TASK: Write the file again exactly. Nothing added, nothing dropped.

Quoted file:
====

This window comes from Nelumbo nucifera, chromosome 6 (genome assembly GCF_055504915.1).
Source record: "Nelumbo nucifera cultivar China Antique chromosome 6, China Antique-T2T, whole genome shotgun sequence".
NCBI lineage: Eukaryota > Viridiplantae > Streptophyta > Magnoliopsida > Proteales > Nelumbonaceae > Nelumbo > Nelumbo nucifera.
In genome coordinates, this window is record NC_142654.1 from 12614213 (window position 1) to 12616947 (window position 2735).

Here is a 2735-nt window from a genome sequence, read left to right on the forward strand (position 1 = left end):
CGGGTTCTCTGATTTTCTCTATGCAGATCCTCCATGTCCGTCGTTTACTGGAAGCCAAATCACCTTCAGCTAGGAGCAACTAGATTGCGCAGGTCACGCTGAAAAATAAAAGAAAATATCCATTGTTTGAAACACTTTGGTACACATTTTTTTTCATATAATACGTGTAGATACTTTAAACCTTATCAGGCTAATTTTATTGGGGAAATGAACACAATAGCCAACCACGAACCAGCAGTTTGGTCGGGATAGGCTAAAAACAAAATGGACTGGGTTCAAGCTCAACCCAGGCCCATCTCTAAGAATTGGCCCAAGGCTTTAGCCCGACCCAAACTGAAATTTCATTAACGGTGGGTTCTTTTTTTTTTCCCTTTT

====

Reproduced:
This window comes from Nelumbo nucifera, chromosome 6 (genome assembly GCF_055504915.1).
Source record: "Nelumbo nucifera cultivar China Antique chromosome 6, China Antique-T2T, whole genome shotgun sequence".
NCBI lineage: Eukaryota > Viridiplantae > Streptophyta > Magnoliopsida > Proteales > Nelumbonaceae > Nelumbo > Nelumbo nucifera.
In genome coordinates, this window is record NC_142654.1 from 12614213 (window position 1) to 12616947 (window position 2735).

Here is a 2735-nt window from a genome sequence, read left to right on the forward strand (position 1 = left end):
CGGGTTCTCTGATTTTCTCTATGCAGATCCTCCATGTCCGTCGTTTACTGGAAGCCAAATCACCTTCAGCTAGGAGCAACTAGATTGCGCAGGTCACGCTGAAAAATAAAAGAAAATATCCATTGTTTGAAACACTTTGGTACACATTTTTTTTCATATAATACGTGTAGATACTTTAAACCTTATCAGGCTAATTTTATTGGGGAAATGAACACAATAGCCAACCACGAACCAGCAGTTTGGTCGGGATAGGCTAAAAACAAAATGGACTGGGTTCAAGCTCAACCCAGGCCCATCTCTAAGAATTGGCCCAAGGCTTTAGCCCGACCCAAACTGAAATTTCATTAACGGTGGGTTCTTTTTTTTTTCCCTTTT